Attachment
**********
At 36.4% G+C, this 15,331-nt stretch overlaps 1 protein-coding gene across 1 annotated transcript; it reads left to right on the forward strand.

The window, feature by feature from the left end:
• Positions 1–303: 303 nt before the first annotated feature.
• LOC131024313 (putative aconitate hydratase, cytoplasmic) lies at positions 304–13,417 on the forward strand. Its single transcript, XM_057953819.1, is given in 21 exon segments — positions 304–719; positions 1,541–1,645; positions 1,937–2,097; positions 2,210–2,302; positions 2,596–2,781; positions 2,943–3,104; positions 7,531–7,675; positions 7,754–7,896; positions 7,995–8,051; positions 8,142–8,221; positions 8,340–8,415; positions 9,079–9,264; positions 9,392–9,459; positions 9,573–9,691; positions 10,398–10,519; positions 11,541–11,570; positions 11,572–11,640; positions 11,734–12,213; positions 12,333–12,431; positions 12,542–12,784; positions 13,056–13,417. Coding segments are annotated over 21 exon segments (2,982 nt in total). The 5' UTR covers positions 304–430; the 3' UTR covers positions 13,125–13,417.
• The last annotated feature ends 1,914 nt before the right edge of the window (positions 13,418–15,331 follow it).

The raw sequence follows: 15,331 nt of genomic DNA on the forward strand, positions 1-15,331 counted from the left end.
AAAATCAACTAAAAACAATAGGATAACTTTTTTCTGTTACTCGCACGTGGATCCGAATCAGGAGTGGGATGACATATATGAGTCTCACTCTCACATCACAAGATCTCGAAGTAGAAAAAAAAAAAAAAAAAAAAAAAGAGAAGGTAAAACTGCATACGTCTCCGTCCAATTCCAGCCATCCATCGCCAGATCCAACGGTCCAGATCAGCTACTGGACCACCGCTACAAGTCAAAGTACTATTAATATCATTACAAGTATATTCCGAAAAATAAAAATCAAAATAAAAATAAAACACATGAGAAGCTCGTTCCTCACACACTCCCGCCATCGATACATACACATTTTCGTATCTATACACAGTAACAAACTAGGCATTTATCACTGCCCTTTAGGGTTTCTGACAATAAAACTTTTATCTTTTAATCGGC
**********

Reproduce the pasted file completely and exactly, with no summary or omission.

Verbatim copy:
At 36.4% G+C, this 15,331-nt stretch overlaps 1 protein-coding gene across 1 annotated transcript; it reads left to right on the forward strand.

The window, feature by feature from the left end:
• Positions 1–303: 303 nt before the first annotated feature.
• LOC131024313 (putative aconitate hydratase, cytoplasmic) lies at positions 304–13,417 on the forward strand. Its single transcript, XM_057953819.1, is given in 21 exon segments — positions 304–719; positions 1,541–1,645; positions 1,937–2,097; positions 2,210–2,302; positions 2,596–2,781; positions 2,943–3,104; positions 7,531–7,675; positions 7,754–7,896; positions 7,995–8,051; positions 8,142–8,221; positions 8,340–8,415; positions 9,079–9,264; positions 9,392–9,459; positions 9,573–9,691; positions 10,398–10,519; positions 11,541–11,570; positions 11,572–11,640; positions 11,734–12,213; positions 12,333–12,431; positions 12,542–12,784; positions 13,056–13,417. Coding segments are annotated over 21 exon segments (2,982 nt in total). The 5' UTR covers positions 304–430; the 3' UTR covers positions 13,125–13,417.
• The last annotated feature ends 1,914 nt before the right edge of the window (positions 13,418–15,331 follow it).

The raw sequence follows: 15,331 nt of genomic DNA on the forward strand, positions 1-15,331 counted from the left end.
AAAATCAACTAAAAACAATAGGATAACTTTTTTCTGTTACTCGCACGTGGATCCGAATCAGGAGTGGGATGACATATATGAGTCTCACTCTCACATCACAAGATCTCGAAGTAGAAAAAAAAAAAAAAAAAAAAAAAGAGAAGGTAAAACTGCATACGTCTCCGTCCAATTCCAGCCATCCATCGCCAGATCCAACGGTCCAGATCAGCTACTGGACCACCGCTACAAGTCAAAGTACTATTAATATCATTACAAGTATATTCCGAAAAATAAAAATCAAAATAAAAATAAAACACATGAGAAGCTCGTTCCTCACACACTCCCGCCATCGATACATACACATTTTCGTATCTATACACAGTAACAAACTAGGCATTTATCACTGCCCTTTAGGGTTTCTGACAATAAAACTTTTATCTTTTAATCGGC